Even in death, music giant Prince is surprising fans. It’s been rumored that Prince's Paisley Park compound in Minnesota contains an underground vault filled with unreleased tracks that would keep his legacy alive for a century.
Now, those who have worked with the artist confirmed that the rumors are indeed true.
Prince’s longtime friend and sound engineer, David Rivkin, said that much of the vault material has never been released.
"Maybe he instructed his lawyers to never release them. I hope that's not the case. I'd like to see some of them come out, a lot of them were pretty great," Rivkin told New York Daily News.
Susan Rogers, another sound engineer who worked with Prince, claims she was first to create the vault:
I joined Prince in 1983 when he was preparing to do Purple Rain. I realized it would be smart for me to get his tapes together in one place. I was aware there were a lot of pieces missing. It became an obsession. I wanted us to have everything he’d ever recorded. I called up the studios he’d been using and said: ‘Have you got any Prince tapes’? This is his legacy. We need to protect these things. It’s an actual bank vault, with a thick door. It’s in the basement of Paisley Park. When I left in 87, it was nearly full. Row after row of everything we’d done. I can’t imagine what they’ve done since then."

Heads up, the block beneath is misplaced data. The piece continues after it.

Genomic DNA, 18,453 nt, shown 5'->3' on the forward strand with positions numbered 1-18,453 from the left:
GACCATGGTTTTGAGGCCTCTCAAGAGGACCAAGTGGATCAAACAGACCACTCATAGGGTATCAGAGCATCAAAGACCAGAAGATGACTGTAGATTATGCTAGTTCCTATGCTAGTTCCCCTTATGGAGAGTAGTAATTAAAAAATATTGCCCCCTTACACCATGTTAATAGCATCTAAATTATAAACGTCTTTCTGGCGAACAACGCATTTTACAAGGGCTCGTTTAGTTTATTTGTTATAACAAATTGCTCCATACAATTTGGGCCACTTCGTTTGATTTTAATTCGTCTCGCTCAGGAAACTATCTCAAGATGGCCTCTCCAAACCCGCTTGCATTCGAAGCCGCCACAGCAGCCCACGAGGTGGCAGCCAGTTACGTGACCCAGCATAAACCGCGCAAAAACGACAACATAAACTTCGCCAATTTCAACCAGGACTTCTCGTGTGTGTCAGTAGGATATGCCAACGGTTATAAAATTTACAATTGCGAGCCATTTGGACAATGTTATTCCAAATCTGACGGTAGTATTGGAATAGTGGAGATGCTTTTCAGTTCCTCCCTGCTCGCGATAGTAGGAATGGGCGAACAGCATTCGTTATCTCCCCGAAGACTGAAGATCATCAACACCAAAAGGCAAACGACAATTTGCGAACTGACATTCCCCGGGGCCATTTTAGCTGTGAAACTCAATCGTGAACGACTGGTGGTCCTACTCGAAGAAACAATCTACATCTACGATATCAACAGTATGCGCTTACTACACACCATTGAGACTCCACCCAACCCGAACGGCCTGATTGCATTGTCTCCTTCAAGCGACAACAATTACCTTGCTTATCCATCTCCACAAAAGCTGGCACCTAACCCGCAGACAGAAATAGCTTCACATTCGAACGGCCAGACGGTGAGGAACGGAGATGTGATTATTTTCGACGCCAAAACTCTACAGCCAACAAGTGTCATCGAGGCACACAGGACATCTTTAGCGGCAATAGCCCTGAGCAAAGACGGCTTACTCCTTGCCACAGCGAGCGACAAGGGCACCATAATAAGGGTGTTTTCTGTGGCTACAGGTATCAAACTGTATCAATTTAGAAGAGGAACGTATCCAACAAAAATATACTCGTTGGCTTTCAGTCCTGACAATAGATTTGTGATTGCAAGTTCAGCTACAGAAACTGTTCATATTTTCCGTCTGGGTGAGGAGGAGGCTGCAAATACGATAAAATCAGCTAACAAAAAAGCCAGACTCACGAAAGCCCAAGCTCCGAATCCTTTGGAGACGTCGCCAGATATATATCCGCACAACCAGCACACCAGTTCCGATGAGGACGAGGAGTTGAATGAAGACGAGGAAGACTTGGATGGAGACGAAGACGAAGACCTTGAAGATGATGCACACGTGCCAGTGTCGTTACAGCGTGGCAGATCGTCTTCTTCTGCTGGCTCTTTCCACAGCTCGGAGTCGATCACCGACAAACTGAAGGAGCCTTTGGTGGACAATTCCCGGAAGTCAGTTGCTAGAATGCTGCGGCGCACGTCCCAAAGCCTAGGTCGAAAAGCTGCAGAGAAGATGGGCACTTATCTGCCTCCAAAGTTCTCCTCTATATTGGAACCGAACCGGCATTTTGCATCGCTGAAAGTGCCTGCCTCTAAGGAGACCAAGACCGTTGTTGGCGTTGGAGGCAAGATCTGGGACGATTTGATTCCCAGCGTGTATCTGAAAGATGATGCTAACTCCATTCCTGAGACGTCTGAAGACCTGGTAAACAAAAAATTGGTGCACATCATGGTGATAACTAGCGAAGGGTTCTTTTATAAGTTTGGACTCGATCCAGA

Brent Fischer, Prince’s composer for 30 years, believes that more than 70 percent of the music he worked on with the artist has yet to be released, according to The Independent.
There are a lot of songs that were sent to us clearly with the idea that they would never be released. They were almost comical songs that he would work out with his horn players. There was a lot of wild horn parts and experimentation with samples. I’d like to see 'All My Dreams' come out. We enjoyed that song so much. I think it’s nine-and-a-half minutes. It’s this epic journey.
Last year, investigative reporter Mobeen Azhar verified that the priceless vault exists in his documentary “Hunting for Prince’s Vault.” He badgered the lawyers, managers, engineers and musicians at the Paisley Park recording studio for specifics about the extensive collection.
“He was recording all the time,” Azhar said. “One of [Prince’s band mates] said, ‘If Prince was to leave the world today, he’s got enough unreleased music to put an album out every year for 100 years.’”